3:47 pm, Wednesday, 10 November, 2010 – Atlanta
Not a good day. First I start the blog about an hour and a half ago and, when trying to save an image to use, managed to close the whole browser, thereby losing what I had written so far. One can never recreate the exact piece again, ever. Sidenote: this is why you should always write down anything that comes to your mind re poetry. Trust me here. Second, but first chronologically, I got lost in the computer again. I do remember I started the blog: OMG! because for the second time this week I became so engrossed with what I was doing and discovering that when I came up for air, it was 2:30 and I hadn’t eaten since early breakfast. Monday it was writing and research; today I took a huge step and entered the world of twitter. At least, I am standing on the edge. It took me several hours of reading and navigating around to feel I might, might, have a grasp…a sort of hanging by my fingernails grasp. We’ll see what happens.
Of course, I also became sidetracked and discovered a couple more places to add to my sidebar: Magpie Tales which uses images to inspire poetry; Poetry Daily, which is an easy read new poems every day, because aside from always carrying paper and pen, reading poetry is the other must; Three Word Wednesday, which gives prompts a slight twist by giving three words to be used in a poem;and one I am very excited about because of all the possibilities: Poets United, a site designed for poets to have a community.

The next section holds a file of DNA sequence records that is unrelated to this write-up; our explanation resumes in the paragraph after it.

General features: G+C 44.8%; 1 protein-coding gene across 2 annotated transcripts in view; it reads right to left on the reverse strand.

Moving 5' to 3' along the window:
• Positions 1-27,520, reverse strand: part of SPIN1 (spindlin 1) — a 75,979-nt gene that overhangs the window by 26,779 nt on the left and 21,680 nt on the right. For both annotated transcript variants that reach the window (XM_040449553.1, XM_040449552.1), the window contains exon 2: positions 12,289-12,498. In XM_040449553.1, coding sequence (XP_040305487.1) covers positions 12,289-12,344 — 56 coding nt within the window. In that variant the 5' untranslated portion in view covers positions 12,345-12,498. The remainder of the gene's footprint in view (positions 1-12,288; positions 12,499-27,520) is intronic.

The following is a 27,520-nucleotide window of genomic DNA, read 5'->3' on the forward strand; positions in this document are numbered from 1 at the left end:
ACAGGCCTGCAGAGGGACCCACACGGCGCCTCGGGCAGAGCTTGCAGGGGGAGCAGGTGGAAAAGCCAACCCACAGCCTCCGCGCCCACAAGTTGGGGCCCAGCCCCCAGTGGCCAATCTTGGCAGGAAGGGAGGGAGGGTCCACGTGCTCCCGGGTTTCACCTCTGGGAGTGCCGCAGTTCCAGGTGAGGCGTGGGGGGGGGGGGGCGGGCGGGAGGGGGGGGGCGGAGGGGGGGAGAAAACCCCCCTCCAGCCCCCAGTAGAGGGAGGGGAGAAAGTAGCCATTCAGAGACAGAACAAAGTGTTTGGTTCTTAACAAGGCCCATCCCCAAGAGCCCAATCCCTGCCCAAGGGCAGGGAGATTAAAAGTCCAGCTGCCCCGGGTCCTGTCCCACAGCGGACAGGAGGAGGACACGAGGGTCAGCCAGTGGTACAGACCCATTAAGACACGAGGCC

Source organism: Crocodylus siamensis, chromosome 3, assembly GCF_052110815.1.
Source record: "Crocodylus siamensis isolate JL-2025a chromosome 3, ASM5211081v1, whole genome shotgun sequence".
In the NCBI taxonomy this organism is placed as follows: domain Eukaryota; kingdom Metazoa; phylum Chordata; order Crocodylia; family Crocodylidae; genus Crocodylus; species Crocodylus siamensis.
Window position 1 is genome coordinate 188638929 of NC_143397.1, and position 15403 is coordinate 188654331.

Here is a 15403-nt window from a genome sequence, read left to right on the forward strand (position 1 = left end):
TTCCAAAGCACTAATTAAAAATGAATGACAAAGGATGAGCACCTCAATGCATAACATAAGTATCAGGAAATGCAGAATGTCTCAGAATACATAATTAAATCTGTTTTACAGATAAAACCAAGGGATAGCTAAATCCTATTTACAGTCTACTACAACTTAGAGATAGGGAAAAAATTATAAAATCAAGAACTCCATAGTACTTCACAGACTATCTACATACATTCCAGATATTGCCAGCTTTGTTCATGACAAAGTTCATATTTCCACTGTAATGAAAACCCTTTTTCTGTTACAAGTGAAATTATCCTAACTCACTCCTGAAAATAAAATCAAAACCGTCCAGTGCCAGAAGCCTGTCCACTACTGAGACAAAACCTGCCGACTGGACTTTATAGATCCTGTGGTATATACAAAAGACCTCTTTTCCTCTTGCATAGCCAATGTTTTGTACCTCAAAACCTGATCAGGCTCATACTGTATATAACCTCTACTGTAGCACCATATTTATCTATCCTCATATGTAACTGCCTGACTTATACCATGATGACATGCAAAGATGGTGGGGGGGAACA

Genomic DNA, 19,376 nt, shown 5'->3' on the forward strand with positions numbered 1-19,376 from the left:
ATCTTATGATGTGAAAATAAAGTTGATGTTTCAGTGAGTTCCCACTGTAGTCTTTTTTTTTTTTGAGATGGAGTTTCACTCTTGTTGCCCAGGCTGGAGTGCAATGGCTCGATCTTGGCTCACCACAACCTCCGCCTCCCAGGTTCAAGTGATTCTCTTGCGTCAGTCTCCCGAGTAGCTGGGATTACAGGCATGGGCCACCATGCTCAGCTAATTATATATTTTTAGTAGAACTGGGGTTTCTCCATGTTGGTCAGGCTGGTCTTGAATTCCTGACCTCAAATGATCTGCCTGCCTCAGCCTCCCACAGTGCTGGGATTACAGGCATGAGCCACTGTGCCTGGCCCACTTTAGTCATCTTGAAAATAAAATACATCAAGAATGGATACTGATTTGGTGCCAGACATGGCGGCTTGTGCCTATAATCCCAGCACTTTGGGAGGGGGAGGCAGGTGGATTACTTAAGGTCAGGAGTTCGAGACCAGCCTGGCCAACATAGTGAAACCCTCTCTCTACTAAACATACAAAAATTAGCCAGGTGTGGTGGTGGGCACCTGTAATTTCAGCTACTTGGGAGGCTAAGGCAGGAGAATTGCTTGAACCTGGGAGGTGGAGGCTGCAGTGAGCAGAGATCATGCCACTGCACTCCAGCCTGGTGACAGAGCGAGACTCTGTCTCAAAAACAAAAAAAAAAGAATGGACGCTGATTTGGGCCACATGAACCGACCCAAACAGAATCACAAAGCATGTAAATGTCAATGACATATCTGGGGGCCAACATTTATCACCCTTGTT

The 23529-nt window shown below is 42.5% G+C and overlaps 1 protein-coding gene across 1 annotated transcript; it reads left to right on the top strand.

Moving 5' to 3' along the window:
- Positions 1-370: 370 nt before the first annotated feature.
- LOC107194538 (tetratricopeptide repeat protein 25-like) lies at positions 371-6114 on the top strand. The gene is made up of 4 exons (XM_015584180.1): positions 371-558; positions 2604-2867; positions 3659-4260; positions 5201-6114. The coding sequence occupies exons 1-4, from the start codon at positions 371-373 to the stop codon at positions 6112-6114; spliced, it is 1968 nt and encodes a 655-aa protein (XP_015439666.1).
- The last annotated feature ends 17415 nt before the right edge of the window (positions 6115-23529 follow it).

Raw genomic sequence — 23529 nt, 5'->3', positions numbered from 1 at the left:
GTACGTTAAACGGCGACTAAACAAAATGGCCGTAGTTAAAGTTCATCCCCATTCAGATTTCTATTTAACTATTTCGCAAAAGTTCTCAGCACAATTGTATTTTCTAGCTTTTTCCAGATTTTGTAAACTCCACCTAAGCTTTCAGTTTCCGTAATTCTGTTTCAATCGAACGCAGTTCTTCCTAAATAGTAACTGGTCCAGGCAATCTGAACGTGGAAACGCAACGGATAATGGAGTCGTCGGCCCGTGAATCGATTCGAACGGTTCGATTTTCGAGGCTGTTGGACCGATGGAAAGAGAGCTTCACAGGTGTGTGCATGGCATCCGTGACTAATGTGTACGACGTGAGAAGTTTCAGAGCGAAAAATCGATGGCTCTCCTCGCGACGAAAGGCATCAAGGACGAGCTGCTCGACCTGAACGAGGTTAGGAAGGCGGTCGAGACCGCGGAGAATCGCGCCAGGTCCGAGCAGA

Now, part 2 of yesterday’s exercise which called for you to choose seven words from a list of 15, and create a poem.
I think I have the painting linked but if I don’t you can find it here. I want you to look at the painting and then look closer. Look away and write down everything you can remember. Try to write specifically: nouns and sensory images. Even in a painting you can smell, feel, hear, sometimes taste… as well as see. Look at the painting and add anything you have missed. When you have written down every possible thing you can about the painting, look at what you have jotted down and circle, or underline, images, phrases, words that seem, to you, to be connected. Pull them out and rewrite them. Then order them in a way that sounds like, is ordered like and makes sense as a poem.
Rather than give you mine and have your brain fettered by what I see, I’ll give you one I wrote in response to another painting, but I will do that tomorrow. You have enough to digest with this post. I will also share with you the source of the 15 words.